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I have a class which uses a Timer. This class implements IDispose. I would like to wait in the Dispose method until the timer will not fire again.

I implement it like this:

private void TimerElapsed(object state)
{
    // do not execute the callback if one callback is still executing
    if (Interlocked.Exchange(ref _timerIsExecuting, 1) == 1) 
        return;

    try
    {
        _callback();
    }
    finally
    {
        Interlocked.Exchange(ref _timerIsExecuting, 0);
    }
}

public void Dispose()
{
    if (Interlocked.Exchange(ref _isDisposing, 1) == 1)
        return;

    _timer.Dispose();

    // wait until the callback is not executing anymore, if it was
    while (_timerIsExecuting == 0) 
    { }

    _callback = null;
}

Is this implementation correct? I think it mainly depends on the question if _timerIsExecuting == 0 is an atomic operation. Or would I have to use a WaitHandle. For me it seems it would make the code unnecessarily complicated...

I am not an expert in multi-threading, so would be happy about any advice.

share|improve this question
    
I am developing an ASP.NET application. The timer is disposed on the call of Dispose of the HttpApplication. The reason: A callback could access the logging system. So i have to assure the before disposing the logging system the timer is disposed. –  SACO Nov 15 '12 at 11:29
    
@LMB Surely if a method has an IDisposable you dispose of it. Yes the GC can clean up, but if this is sufficient and efficient why have an IDisposable? –  M Afifi Nov 15 '12 at 12:33
    
@MAfifi For when you use unmannaged resources. –  LMB Nov 15 '12 at 12:38

2 Answers 2

up vote 6 down vote accepted

Unless you have a reason not to use System.Threading.Timer This has a Dispose method with a wait handle

And you can do something like,

private readonly Timer Timer;
private readonly ManualResetEvent TimerDisposed;
public Constructor()
{
    Timer = ....;
    TimerDisposed = new ManualResetEvent(false);
}

public void Dispose()
{
    Timer.Dispose(TimerDisposed);
    TimerDisposed.WaitOne();
    TimerDisposed.Dispose();
}
share|improve this answer

Why you need to dispose the Timer manually? Isn't there any other solution. As a rule of thumb, you're better leaving this job to GAC. – LMB 56 mins ago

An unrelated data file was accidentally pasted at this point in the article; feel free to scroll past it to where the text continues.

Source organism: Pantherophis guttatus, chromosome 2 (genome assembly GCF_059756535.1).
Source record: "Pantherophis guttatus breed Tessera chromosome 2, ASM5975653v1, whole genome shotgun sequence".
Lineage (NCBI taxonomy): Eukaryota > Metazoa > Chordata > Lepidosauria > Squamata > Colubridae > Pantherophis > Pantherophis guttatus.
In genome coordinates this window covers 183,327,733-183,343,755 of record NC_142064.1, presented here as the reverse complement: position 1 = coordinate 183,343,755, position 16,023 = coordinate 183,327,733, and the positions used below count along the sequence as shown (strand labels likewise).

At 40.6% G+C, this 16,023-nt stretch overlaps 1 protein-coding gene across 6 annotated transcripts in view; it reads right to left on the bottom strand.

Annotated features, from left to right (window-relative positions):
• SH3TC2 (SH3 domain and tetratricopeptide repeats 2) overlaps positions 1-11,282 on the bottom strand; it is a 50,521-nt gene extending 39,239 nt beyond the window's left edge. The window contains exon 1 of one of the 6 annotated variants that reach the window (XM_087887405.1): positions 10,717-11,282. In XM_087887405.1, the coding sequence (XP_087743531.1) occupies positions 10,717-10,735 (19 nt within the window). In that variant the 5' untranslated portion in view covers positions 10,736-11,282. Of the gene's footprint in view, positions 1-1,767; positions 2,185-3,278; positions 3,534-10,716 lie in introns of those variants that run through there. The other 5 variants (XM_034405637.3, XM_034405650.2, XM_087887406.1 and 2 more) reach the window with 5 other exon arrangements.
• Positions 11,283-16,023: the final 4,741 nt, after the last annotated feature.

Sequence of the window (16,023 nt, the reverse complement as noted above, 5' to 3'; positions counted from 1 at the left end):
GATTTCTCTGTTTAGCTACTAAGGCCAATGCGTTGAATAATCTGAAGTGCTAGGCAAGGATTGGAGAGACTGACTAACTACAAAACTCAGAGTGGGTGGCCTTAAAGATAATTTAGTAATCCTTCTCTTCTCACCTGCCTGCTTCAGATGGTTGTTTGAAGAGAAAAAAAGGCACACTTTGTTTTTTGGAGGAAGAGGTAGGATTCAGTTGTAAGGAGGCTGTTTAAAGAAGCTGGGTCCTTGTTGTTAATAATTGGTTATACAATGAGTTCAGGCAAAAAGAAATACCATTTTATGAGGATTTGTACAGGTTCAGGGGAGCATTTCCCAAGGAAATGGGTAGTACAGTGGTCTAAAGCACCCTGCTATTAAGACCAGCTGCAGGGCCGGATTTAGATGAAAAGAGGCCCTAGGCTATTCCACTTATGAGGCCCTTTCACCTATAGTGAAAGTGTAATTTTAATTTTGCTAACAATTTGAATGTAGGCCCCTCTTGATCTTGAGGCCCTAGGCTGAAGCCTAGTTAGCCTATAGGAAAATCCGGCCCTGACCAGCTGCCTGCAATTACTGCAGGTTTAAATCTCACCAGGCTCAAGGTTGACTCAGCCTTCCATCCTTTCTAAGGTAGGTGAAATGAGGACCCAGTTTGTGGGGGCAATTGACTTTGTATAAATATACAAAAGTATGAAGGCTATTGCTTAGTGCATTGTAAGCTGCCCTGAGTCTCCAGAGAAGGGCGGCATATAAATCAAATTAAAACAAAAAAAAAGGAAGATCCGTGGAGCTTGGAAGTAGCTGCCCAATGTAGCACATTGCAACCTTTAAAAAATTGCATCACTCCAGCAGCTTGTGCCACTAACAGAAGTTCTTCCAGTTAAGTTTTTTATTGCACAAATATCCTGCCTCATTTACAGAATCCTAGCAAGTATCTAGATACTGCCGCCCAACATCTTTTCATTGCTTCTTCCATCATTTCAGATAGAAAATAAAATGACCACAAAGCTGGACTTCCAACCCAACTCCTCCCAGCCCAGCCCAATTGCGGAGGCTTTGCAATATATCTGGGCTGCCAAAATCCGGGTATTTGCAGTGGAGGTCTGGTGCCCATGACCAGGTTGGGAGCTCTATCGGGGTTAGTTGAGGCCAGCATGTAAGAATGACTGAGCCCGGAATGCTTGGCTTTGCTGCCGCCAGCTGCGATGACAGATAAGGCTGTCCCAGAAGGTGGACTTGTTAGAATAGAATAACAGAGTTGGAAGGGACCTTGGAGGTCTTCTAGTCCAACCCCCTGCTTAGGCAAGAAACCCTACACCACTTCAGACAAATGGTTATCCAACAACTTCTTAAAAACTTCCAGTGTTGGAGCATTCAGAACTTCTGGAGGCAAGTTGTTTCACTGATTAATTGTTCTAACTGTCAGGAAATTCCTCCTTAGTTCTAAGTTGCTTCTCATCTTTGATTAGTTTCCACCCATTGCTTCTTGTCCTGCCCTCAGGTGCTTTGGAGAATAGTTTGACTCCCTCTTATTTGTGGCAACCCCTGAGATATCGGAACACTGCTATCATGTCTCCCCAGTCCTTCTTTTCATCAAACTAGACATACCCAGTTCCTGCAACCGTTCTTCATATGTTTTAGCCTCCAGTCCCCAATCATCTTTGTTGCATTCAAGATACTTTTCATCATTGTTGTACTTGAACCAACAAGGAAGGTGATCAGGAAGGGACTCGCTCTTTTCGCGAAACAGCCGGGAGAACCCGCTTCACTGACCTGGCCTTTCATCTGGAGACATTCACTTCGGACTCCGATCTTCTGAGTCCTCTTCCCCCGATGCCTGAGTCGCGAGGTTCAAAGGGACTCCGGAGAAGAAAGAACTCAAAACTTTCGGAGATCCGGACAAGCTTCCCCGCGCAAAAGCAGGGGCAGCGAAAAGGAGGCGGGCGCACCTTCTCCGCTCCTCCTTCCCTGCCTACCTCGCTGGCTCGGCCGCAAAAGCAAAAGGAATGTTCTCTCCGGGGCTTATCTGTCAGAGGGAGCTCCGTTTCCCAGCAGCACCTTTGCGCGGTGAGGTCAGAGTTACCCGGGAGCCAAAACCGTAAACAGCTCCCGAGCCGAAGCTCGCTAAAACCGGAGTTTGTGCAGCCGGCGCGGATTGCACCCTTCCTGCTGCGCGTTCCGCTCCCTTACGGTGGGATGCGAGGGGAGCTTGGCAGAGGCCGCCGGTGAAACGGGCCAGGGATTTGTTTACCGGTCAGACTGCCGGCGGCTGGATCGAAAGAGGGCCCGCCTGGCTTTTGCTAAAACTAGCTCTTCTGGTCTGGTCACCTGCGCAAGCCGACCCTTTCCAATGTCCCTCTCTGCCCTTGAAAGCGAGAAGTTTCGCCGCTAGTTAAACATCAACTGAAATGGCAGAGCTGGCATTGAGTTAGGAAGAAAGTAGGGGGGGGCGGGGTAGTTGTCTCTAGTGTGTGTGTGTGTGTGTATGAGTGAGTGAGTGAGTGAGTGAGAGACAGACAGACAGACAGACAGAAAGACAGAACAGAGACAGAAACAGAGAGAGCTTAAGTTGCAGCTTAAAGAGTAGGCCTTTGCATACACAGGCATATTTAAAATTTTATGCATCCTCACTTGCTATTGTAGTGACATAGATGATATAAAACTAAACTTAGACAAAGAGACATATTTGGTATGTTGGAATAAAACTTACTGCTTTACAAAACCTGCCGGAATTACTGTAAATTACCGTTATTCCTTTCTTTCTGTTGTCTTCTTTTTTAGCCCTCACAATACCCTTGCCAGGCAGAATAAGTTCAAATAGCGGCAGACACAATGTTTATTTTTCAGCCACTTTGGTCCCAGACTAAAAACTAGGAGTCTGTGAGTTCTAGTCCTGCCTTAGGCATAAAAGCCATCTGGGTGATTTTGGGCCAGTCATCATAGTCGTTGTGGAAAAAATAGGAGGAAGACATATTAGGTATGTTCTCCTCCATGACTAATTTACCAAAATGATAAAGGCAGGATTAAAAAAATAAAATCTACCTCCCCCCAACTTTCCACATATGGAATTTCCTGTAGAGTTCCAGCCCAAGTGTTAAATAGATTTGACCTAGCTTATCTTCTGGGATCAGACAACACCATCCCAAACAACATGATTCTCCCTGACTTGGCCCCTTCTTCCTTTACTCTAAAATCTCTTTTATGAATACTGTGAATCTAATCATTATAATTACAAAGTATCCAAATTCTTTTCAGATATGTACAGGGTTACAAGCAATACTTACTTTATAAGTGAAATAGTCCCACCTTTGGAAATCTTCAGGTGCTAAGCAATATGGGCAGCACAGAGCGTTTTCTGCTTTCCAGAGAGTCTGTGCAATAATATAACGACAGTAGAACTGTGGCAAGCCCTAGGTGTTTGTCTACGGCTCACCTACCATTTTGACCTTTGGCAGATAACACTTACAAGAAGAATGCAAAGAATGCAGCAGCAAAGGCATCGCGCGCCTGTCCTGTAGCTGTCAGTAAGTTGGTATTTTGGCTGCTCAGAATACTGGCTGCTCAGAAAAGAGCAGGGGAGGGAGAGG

I am developing an ASP.NET application. The timer is disposed on the call of Dispose of the HttpApplication. The reason: A callback could access the logging system. So i have to assure the before disposing the logging system the timer is disposed. – SACO 50 mins ago

It looks like you have a Producer/Consumer pattern, using the timer as Porducer.

What I'd do in this case, would be to create a ConcurrentQueue() and make the timer enqueue jobs to the queue. And then, use another safe thread to read and execute the jobs.

This would prevent a job from overlapping another, which seems to be a requirement in your code, and also solve the timer disposing problem, since you could yourQueue == null before adding jobs.

This is the best design.

Another simple, but not robust, solution, is running the callbacks in a try block. I don't recommend to dispose the Timer manually.

share|improve this answer
    
Things like timers are very hard for the GC to handle. The problem is that if e.g. a timer event serves only to do something to some object "George" every second, the timer will be useful as long as anyone is interested in George, and will cease to be useful once all references to George by potentially-interested entities are abandoned. One may be able to handle the situation by having a timer hold a WeakReference to George, and dispose itself if the weak reference dies; such an approach may use the GC, but is hardly "leaving the job to the GC". –  supercat May 3 '13 at 15:18

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